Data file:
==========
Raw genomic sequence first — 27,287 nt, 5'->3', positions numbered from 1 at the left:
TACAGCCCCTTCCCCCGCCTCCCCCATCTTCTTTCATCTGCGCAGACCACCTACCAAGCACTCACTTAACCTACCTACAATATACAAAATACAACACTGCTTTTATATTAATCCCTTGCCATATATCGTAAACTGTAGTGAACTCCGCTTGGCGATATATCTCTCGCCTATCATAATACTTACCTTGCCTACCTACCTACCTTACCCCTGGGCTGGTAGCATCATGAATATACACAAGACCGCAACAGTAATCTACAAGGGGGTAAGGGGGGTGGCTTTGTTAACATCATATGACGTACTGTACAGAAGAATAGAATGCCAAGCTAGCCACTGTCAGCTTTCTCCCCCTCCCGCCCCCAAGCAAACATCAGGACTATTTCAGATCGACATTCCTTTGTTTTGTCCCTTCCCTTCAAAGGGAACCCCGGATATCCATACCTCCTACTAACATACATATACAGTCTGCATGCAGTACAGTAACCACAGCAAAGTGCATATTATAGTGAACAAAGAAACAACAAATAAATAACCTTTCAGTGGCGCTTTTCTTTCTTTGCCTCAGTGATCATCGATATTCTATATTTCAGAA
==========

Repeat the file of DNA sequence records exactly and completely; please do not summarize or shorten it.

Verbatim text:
Raw genomic sequence first — 27,287 nt, 5'->3', positions numbered from 1 at the left:
TACAGCCCCTTCCCCCGCCTCCCCCATCTTCTTTCATCTGCGCAGACCACCTACCAAGCACTCACTTAACCTACCTACAATATACAAAATACAACACTGCTTTTATATTAATCCCTTGCCATATATCGTAAACTGTAGTGAACTCCGCTTGGCGATATATCTCTCGCCTATCATAATACTTACCTTGCCTACCTACCTACCTTACCCCTGGGCTGGTAGCATCATGAATATACACAAGACCGCAACAGTAATCTACAAGGGGGTAAGGGGGGTGGCTTTGTTAACATCATATGACGTACTGTACAGAAGAATAGAATGCCAAGCTAGCCACTGTCAGCTTTCTCCCCCTCCCGCCCCCAAGCAAACATCAGGACTATTTCAGATCGACATTCCTTTGTTTTGTCCCTTCCCTTCAAAGGGAACCCCGGATATCCATACCTCCTACTAACATACATATACAGTCTGCATGCAGTACAGTAACCACAGCAAAGTGCATATTATAGTGAACAAAGAAACAACAAATAAATAACCTTTCAGTGGCGCTTTTCTTTCTTTGCCTCAGTGATCATCGATATTCTATATTTCAGAA